While the Burmese authorities seem to being reaching out to opposition political groups including pro-democracy icon Aung San Suu Kyi, renewed tensions have surfaced between Naypyidaw and dissident monks in the country.
On Sunday, the state-run media reported fresh legal charges were underway against influential Buddhist monk Ashin Gambira. The 33-year-old was only recently released from prison as part of a major amnesty after being jailed for his prominent role in the monk-led “Saffron Revolution” democracy protests in 2007.
The outspoken dissident is accused of breaking laws concerned with re-entering the monkhood without formal authorization after his release last month, and for breaking into three monasteries in Rangoon and squatting in one—all were previously sealed by the government during their crackdown on insurrection hotbeds in 2007.
The state-run media said that Gambira ignored three separate calls by the Sangha Maha Nayaka, the state-backed monk council, to present himself for formal admonition regarding these charges.
Gambira responded to the monk council on Feb. 8 by urging the senior Buddhist clergy to handle these cases in accordance with rules set out for monks and to resist any sort of influence by civilian authorities in the process, according to a letter obtained by The Irrawaddy.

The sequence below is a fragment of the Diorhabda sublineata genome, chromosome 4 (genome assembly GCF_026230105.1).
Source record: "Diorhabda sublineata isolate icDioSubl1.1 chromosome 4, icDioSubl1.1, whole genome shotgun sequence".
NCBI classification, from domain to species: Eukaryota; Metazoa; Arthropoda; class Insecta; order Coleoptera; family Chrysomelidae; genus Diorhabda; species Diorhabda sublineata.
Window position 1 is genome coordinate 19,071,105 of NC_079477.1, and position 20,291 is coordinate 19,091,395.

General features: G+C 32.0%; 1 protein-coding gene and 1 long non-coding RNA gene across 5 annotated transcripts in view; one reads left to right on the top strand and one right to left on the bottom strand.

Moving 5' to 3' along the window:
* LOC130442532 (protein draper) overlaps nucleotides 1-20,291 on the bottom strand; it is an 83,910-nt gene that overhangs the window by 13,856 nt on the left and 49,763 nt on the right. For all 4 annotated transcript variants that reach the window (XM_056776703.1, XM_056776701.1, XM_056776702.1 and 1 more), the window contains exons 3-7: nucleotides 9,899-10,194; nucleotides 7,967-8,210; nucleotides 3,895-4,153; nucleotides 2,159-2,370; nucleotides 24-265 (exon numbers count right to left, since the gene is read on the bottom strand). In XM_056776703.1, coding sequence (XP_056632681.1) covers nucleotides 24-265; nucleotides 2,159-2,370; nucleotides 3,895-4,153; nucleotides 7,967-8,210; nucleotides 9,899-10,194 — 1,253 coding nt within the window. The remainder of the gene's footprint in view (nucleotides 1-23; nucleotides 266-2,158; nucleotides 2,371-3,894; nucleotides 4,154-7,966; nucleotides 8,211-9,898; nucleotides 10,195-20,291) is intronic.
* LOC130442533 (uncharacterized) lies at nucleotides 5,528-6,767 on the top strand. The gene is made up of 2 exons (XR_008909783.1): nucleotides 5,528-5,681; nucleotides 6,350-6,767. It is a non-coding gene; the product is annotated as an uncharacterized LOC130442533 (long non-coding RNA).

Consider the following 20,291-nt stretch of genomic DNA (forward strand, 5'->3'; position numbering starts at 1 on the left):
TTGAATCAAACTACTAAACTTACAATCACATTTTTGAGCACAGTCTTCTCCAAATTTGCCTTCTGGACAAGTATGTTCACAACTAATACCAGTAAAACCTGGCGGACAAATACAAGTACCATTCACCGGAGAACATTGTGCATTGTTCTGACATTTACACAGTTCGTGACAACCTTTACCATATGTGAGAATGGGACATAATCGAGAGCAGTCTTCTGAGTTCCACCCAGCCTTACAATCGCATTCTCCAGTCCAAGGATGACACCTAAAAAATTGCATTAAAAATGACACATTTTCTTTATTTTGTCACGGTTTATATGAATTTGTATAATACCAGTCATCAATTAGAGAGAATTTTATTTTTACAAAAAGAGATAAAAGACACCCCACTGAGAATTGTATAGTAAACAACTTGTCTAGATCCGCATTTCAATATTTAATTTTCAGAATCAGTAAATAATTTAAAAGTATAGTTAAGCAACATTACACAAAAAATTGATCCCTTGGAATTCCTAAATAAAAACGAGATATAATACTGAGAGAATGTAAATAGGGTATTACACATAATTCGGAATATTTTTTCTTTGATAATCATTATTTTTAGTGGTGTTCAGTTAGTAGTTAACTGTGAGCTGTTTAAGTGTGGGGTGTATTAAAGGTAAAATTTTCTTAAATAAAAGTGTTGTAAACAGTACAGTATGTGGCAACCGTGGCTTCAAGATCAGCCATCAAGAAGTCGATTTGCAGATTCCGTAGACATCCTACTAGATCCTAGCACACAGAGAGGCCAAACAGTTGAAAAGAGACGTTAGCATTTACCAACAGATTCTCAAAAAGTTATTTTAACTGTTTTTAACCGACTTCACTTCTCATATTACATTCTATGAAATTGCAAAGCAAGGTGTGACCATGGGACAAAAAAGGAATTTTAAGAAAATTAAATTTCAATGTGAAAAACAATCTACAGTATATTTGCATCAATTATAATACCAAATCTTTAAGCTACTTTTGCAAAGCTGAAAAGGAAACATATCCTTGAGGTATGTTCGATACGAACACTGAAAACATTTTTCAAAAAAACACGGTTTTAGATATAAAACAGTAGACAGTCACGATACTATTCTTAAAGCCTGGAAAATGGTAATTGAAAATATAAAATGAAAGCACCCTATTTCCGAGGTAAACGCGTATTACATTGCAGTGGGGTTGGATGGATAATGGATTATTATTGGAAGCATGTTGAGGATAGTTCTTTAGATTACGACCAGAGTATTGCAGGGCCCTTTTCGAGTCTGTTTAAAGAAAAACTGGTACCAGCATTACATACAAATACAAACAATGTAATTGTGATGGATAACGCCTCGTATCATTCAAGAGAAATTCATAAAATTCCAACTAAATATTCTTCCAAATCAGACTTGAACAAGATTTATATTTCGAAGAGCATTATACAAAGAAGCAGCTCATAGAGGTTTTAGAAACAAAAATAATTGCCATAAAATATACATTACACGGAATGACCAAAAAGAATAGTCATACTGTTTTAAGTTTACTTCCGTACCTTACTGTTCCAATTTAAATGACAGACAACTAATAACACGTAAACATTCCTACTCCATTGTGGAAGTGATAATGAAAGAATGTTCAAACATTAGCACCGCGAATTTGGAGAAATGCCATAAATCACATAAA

He wrote that the sealed monasteries in Rangoon were shut down in a 2007 government raid, which he described as like a military attack against a rebel base. Gambira re-opened these monasteries, he said, because Buddhist monks and nuns like himself who were recently freed from incarceration had no proper accommodation and were staying in civilian residential quarters.
Gambira wrote that he strongly objected to allegations—mentioned in the summons by the council—that opening these monasteries broke the law. He also complained about the council's recent ruling to evict Ashin Pyinna Thiha, another prominent Buddhist monk in Rangoon, from his monastery for giving a talk at a party office of Suu Kyi's National League for Democracy.
In the letter, Gambira also expressed his “strong condemnation” to the council for taking no action whatsoever regarding the continued incarceration of 43 Buddhist monks for political reasons.
Tuesday's state-run media report said that such usage of “objection” and “condemnation” has made it impossible for the Sangha Council to deal with Gambira through normal clergy channels. Therefore, punitive actions will be taken against the dissident monk who was described as being “under a complete political spell.”
The United States expressed concern when the Burmese authorities briefly detained Gambira on Feb. 10 in order to force him to meet with the Sangha Council.
On Sunday, Gambira joined hundreds of people, including recently freed 88 Generation Students dissidents, who accompanied Ashin Pyinna Thiha from Sadhu Pariyatti Monastery to another monastery on the outskirts of Rangoon following his eviction by the council.
Currently, details of how the authorities will bring Gambira to trial are still unclear. But any legal proceedings would undoubtedly undermine the otherwise positive political atmosphere in the run-up to the parliamentary by-elections in April, in which Suu Kyi is contesting a seat.
The relationship between Buddhist monks and successive military regimes in Burma has always been frosty, and this situation does not seem to have improved since the nominally-civilian government took office last year.
A confrontation between a group of monks and the Burmese authorities in Pakokku Town of Upper Burma in 2007 led to the largest anti-government nationwide demonstrations since the failed democracy uprising of 1988.